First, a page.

Nearly a year after Portland joined a growing list of cities with full or partial bans on reusable plastic bags, Mayor Sam Adams and the city's Bureau of Planning and Sustainability are plotting some so-called "next steps" for the not-so-controversial program that might, actually, be fairly contentious.

Firm resistance to one of those ideas—charging shoppers 5 cents for every paper bag they use—erupted from City Commissioners Randy Leonard and Dan Saltzman during testimony this morning on a report charting how well the ban's first year went.

"I want to understand why, all of the sudden, paper bags have become synonymous with plastic bags," Leonard said, later suggesting that BPS had contracted a bad case of "mission creep." "We were focused on eliminating plastic bags and now the argument seems to have expanded."

Saltzman then said he supported the ban specifically because it didn't target the paper bag industry, which "employs people" locally (timber industry talking points, anyone?): "I want to take this opportunity to say that I don't believe it's a good time to be taxing food. Period... That's what it is."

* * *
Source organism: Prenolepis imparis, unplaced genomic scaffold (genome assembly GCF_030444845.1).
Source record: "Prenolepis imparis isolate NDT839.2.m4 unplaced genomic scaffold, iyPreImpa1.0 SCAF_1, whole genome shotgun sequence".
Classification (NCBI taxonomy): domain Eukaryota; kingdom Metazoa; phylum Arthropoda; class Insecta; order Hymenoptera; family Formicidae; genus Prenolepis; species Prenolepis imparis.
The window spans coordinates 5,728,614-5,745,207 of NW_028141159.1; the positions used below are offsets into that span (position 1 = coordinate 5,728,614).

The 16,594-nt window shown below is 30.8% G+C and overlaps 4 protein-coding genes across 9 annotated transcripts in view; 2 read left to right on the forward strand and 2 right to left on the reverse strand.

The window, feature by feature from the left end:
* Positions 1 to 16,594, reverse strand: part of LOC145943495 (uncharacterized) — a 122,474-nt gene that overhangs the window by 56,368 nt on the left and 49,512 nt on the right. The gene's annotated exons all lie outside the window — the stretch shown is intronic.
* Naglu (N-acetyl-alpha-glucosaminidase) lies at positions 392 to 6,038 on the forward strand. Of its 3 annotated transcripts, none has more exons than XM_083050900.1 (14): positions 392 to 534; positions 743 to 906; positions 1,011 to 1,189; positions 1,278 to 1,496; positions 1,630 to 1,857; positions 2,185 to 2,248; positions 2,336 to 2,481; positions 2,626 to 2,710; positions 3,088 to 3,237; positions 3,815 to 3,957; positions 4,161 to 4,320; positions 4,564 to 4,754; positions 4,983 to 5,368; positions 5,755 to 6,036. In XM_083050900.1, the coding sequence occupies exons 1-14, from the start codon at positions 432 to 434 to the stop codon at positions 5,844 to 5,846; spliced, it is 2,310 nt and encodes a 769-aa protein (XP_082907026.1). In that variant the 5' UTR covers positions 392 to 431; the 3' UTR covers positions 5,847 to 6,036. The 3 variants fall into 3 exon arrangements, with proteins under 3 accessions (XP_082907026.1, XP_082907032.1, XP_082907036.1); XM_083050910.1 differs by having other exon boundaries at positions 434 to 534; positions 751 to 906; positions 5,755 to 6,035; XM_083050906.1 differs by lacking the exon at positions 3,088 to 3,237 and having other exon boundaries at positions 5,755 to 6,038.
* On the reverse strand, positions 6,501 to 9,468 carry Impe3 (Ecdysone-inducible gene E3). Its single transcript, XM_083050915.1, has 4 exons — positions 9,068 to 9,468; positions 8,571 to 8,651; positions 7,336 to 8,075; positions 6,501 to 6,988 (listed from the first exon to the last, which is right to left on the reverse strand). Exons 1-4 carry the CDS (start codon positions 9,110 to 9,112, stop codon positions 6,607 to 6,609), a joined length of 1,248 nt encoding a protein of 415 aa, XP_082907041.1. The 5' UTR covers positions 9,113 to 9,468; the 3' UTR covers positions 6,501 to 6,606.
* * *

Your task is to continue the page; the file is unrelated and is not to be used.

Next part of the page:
The report did have some good news:


But, as mentioned, Adams and BPS aren't looking to stand pat. The paper fee is just one option, with the city also considering extending the plastic ban to all retailers, including smaller outfits currently exempt. Or it could decide to maintain the status quo. A plan will emerge next month, Adams says. But pushing for a paper fee, interestingly, counts as an area where both grocery lobbyists and environmentalists actually agree.

The grocery lobby says putting the cost of paper bags on shoppers will spare retailers extra costs in what's been, they say, an expensive shift. Environmentalists argue that paper—even though it's widely and highly recycled and doesn't affect rivers and animals like plastic—costs us trees and has a large carbon footprint.

Leonard still wasn't budging: "We have a robust [paper] recycling program in Portland. And I know virtually no one who would throw a paper bag away. And people put their food scraps in them. You're characterizing them as 'We have to get past this throwaway society.' And we have."